MLB hiring former pitcher turned secret service agent as new security chief

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MLB will soon hire former secret service agent Bill Bordley as its new chief of security, according to Buster Olney of ESPN.com.

Before joining the secret service Bordley was a left-handed pitcher who appeared in eight games for the Giants as a 22-year-old in 1980, throwing 31 innings with a 4.70 ERA despite a ghastly 11/21 K/BB ratio.

I stumbled across a Los Angeles Times article from 1988 that describes how Bordley went from starring at USC to dropping out of school and getting into a weird situation in the draft:

Bordley wanted to stay close to home, and the Cincinnati Reds had the first pick. The Angels had the third pick. So Bordley wrote letters to the teams with the top picks, and even met with representatives of the Reds. When he told them he wanted $200,000 and an immediate major league contract, Bordley says, the Reds–who were stripping their star-studded roster–blanched and said they weren’t interested anyway. The Angels were ready to accommodate him.

Come draft day, the Reds selected Bordley. And Bordley said no way. The two sides met. Bordley said he would go back to USC before signing with Cincinnati. He said their reply was a nasty “Have fun in school,” and they walked out. But as Bordley was prepared to enroll at USC again, baseball Commissioner Bowie Kuhn called and told him to await an announcement. A few days later Kuhn, mindful of Bordley’s special circumstances, voided the Reds’ selection, fined the Angels for tampering and told Bordley to list five teams he would be willing to play for. Those names were placed in a hat, and the winner was the San Francisco Giants.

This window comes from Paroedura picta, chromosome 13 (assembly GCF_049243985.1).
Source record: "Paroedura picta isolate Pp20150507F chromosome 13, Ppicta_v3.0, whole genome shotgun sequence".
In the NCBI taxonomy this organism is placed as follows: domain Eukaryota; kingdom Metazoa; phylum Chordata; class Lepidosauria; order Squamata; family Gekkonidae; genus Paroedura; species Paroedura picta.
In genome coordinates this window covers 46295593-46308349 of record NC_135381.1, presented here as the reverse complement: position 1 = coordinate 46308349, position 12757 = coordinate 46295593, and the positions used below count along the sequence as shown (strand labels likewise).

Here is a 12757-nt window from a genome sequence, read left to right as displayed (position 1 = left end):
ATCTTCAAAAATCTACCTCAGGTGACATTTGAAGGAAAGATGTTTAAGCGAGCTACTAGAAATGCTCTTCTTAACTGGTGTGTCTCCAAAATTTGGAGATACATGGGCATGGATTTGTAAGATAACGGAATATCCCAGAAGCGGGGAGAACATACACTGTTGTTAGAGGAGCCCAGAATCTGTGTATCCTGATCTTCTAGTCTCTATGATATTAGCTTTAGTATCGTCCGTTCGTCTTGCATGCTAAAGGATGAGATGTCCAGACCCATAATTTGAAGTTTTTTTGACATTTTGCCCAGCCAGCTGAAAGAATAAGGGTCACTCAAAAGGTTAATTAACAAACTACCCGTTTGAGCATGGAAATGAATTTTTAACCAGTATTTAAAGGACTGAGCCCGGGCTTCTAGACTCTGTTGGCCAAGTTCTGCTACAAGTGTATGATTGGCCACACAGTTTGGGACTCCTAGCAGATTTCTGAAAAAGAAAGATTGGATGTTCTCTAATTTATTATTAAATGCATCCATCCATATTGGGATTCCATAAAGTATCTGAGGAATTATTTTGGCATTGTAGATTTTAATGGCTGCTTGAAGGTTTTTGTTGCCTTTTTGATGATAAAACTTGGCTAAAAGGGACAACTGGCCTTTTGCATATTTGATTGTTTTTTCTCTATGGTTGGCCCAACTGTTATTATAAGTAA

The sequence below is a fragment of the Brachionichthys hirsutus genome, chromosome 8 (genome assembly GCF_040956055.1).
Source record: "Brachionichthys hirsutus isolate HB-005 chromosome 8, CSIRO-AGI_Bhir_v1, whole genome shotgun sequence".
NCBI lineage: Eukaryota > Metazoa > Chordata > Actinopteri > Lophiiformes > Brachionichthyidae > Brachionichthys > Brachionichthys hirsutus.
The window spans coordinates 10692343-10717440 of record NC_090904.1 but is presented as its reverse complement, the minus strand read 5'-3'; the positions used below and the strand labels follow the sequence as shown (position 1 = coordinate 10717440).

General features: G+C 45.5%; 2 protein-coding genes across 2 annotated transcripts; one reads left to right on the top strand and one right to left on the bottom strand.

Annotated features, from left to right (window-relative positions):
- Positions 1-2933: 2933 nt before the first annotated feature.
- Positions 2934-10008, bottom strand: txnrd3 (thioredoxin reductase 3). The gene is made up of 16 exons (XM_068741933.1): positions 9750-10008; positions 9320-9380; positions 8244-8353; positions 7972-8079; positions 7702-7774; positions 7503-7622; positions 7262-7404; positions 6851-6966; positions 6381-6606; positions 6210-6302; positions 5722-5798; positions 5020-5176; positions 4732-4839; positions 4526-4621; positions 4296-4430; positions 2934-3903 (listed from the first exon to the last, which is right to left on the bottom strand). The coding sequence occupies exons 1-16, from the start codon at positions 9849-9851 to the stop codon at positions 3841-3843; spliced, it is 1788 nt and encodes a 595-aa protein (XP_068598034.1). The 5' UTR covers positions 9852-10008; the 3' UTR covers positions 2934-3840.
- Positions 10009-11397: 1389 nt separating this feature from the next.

Elbow problems derailed his pitching career, so he went back to school and later applied for the secret service. And now 30 years later he’s back in baseball.

Brandon McCarthy wins final spot in Dodgers’ rotation

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We learned on Monday that Hyun-Jin Ryu won one of the final two spots in the Dodgers’ starting rotation. Brandon McCarthy has won the other, Bill Plunkett of the Orange County Register reports. Alex Wood was McCarthy’s competitor for the spot.

McCarthy, 33, posted a 4.85 ERA across four appearances spanning 13 innings this spring, yielding seven earned runs on 14 hits and a walk with seven strikeouts. Wood, a southpaw, gave up five earned runs in six innings against the Reds on Tuesday, which might have factored into the decision.

Last season, McCarthy made nine starts and one relief appearance, posting a 4.95 ERA with a 44/26 K/BB ratio in 40 innings. In the event McCarthy falters, the club has Wood as well as Julio Urias and the injured Scott Kazmir as potential replacements.

Yankees re-sign Jon Niese to a minor league deal

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The Yankees have re-signed pitcher Jon Niese to a minor league contract, George A. King III of the New York Post reports. Niese was released on Sunday, but he’ll stick around and provide rotation depth for the Yankees.

Niese had knee surgery last August and got a late start to spring training as a result. In six spring appearances lasting an inning each, the lefty gave up three earned runs on five hits and a walk with five strikeouts.

Niese, a veteran of nine seasons, put up an aggregate 5.50 ERA with an 88/47 K/BB ratio in 121 innings last season between the Pirates and Mets.